One big advantage that Rivian and Lucid have is free press. Since both companies are on the cutting edge of technology, design, and are making investors’ money, their cars could sell themselves without much advertising. EV tax credits, state and federal emissions policies, and a push for many consumers and companies to use zero-emissions vehicles are tailwinds that benefit both companies.
Rivian and Lucid’s introduction to public markets is epic, but the story isn’t complete without some discussion of Ford and General Motors (GM). Like their all-EV counterparts, both legacy automakers are also receiving preferential treatment for their decisions to seriously invest in EVs.
Ford stock has quadrupled from its 2020 low, is up more than double in 2021, and is outperforming Tesla stock. The simple reason is growth. Ford is spending US$11.4 billion on an EV mega campus in Tennessee and Kentucky. It expects 40% of its 2030 revenue will come from EVs. It has more than 150,000 reservations for the Ford F-150 Lightning, which is positioned to be the world’s most successful selling pickup for years to come. And it has received high praise for its Mustang Mach-E SUV.
GM has been in the EV game longer than Ford. It first began mass production of the all-electric Chevrolet Bolt in November 2016, growing global sales to nearly 30,000 by 2020. GM plans to completely transition from internal combustion engine (ICE) vehicles to EVs by 2035. It’s taking the high-volume approach to the EV market, rolling out 30 new sedan, truck, and SUV models by 2025. Like Ford, GM stock has undergone a bit of a renaissance and is up around 50% over the last year — making GM the seventh most valuable automaker in the world.
|Toyota Motor||US$259 Billion|
|Volkswagen AG||US$136 Billion|
|Rivian Automotive||US$114 Billion|
|Lucid Group||US$91 Billion|
|General Motors||US$90 Billion|
|Fiat Chrysler||US$16 Billion|
|Rolls Royce||US$15 Billion|
|Aston Martin||US$2.5 Billion|
Data Source: Yahoo! Finance
Growth At Any Price
With all the EV hype, it can be easy to lose sight of just how early the United States is in the transition from ICE vehicles to EVs. EVs account for less than 3% of new car sales in the United States. Yet American EV companies are now worth more than all the world’s car companies combined.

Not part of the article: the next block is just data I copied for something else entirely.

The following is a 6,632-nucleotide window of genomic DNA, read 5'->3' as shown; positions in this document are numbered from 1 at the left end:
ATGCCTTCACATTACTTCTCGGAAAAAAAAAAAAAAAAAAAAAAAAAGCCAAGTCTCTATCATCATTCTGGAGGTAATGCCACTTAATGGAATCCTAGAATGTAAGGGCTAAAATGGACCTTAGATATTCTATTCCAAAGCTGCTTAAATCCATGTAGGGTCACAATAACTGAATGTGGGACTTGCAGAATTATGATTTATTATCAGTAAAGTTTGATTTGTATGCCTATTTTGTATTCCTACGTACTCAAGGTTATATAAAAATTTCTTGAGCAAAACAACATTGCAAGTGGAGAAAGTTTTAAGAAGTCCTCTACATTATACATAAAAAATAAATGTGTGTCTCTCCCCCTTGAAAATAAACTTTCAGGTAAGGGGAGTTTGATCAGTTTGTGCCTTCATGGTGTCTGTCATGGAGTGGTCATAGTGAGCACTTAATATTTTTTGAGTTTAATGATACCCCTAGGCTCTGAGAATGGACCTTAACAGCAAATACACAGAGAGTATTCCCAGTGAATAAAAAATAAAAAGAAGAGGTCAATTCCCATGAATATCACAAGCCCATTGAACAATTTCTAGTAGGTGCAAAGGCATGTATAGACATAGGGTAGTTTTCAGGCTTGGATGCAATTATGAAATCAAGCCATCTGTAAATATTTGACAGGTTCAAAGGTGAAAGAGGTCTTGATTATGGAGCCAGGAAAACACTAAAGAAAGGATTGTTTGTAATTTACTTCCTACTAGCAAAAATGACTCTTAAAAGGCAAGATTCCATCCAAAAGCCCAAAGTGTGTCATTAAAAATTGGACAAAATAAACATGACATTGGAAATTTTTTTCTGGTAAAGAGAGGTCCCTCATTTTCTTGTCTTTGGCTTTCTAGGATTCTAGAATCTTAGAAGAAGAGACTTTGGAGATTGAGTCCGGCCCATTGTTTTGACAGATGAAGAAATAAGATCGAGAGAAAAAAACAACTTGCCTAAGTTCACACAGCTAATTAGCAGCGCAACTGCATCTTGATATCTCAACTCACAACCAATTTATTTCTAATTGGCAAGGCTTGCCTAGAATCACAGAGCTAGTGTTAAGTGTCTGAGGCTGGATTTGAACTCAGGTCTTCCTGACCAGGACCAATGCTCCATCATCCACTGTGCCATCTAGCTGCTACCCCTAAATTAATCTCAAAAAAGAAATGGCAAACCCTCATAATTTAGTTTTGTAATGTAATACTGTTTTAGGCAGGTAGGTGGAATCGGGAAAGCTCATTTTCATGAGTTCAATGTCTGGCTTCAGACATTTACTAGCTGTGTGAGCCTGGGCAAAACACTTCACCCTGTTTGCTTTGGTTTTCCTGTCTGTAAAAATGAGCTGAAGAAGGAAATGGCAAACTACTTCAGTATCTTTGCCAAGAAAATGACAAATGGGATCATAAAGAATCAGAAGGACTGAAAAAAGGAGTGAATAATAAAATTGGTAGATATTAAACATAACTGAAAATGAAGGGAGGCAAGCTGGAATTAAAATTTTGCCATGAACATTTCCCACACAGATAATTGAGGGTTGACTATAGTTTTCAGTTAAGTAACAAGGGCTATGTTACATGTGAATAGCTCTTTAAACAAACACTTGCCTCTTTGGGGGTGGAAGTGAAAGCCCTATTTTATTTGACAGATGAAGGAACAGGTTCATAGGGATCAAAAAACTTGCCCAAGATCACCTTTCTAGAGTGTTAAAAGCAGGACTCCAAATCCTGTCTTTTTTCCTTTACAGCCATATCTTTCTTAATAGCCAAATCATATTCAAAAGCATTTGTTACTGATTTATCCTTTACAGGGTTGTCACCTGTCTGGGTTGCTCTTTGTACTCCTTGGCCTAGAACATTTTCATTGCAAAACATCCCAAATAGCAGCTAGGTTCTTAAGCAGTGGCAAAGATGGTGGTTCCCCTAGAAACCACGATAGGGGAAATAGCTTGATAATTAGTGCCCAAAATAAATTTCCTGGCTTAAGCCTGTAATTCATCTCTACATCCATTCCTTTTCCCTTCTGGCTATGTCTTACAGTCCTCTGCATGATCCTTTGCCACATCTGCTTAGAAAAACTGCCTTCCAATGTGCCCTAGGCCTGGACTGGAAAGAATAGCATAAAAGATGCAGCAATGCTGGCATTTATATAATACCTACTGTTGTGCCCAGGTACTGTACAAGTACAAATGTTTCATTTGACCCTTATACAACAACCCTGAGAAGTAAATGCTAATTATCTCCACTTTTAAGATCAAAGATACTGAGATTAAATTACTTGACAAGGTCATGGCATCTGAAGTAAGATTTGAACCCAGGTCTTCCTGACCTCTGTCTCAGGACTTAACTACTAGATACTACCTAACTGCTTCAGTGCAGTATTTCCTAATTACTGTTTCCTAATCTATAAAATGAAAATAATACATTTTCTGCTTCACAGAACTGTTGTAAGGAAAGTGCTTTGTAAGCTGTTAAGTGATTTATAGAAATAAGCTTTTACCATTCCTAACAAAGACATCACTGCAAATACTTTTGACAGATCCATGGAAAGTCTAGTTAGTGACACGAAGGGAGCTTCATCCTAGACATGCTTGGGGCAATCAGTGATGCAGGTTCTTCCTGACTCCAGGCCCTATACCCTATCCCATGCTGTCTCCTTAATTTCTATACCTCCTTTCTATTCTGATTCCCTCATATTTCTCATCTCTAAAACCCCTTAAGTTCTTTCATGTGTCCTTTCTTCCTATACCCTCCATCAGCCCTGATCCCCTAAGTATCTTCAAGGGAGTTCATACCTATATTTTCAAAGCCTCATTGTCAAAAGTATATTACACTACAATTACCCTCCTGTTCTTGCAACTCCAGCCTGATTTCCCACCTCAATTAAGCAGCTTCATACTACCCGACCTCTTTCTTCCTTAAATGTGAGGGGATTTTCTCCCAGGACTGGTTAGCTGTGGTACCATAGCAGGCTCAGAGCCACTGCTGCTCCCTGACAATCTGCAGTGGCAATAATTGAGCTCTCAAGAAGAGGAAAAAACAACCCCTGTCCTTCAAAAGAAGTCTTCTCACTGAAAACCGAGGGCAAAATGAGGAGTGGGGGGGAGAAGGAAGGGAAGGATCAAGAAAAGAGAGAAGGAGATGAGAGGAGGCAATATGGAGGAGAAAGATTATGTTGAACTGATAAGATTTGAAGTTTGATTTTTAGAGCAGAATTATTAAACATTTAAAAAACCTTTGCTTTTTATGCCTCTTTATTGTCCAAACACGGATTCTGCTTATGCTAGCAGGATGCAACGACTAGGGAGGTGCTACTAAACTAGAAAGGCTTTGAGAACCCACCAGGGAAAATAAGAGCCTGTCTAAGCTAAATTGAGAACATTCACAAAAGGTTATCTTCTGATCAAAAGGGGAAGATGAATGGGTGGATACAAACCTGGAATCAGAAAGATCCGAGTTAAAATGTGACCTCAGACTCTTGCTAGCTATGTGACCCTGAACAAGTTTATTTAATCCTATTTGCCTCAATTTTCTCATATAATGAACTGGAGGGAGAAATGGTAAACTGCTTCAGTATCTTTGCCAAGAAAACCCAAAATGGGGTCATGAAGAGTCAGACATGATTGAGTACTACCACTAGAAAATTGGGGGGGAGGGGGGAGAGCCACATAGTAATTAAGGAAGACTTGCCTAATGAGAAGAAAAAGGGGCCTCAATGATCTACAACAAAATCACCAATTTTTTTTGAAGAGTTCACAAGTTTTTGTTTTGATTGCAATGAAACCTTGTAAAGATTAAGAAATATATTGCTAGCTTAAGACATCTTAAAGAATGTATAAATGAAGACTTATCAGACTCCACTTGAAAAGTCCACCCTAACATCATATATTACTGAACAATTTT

Similar to the disparity between oil and gas company market caps and solar, wind, and hydrogen energy company market caps, legacy automakers are being valued as if they will have negative long-term growth. It’s a tough pill to swallow, but the bright side it that automakers that invest in EVs will likely see their share prices rewarded in similar fashion to Ford and GM. The same phenomenon has occurred with utilities like NextEra Energy, Dominion Energy, and Duke Energy that are transitioning from coal, nuclear, and natural gas toward a mix of natural gas, wind, and solar.
10 Years Down The Road
EV euphoria seems crazy, and maybe it is. However, it’s not farfetched to think that today’s auto industry leaders will be tomorrow’s dying brands. Ten or 20 years down the road, there could very well be a different cast list leading the industry. Given the environmental consequences of transportation fuels like oil and diesel, the push toward EVs is something that policy and consumers are getting behind. Companies that delay investment could find themselves on an uphill battle that’s impossible to win. We’re already seeing a glimpse of that in stock markets.
Another less talked about reason for high EV stock valuations is the potential for other revenue streams. Tesla has an incredibly profitable renewable energy division and home charging business in addition to the cars it makes. EVs like the F-150 Lightning can act as generators that power a home for a few days. Rivian’s cars can provide a built-in power source for folks that want to go camping. There’s also the added layer of lower maintenance. EVs are notorious for saving fuel and maintenance costs, which reduces the total cost of ownership over the lifecycle of the car. The promise of lower costs allows the automakers to charge a higher price upfront, which helps their profit margins and drives shareholder returns.
A final factor worth considering is debt. Legacy automakers generally have a lot of debt whereas Tesla, Rivian, and Lucid are flush with cash. Given the demand for EV growth, these companies should have no problem diluting stock and raising more capital if needed, which keeps their balance sheets insulated from the debt markets.
Add it all up, and it’s clear to see why EV companies have so much potential.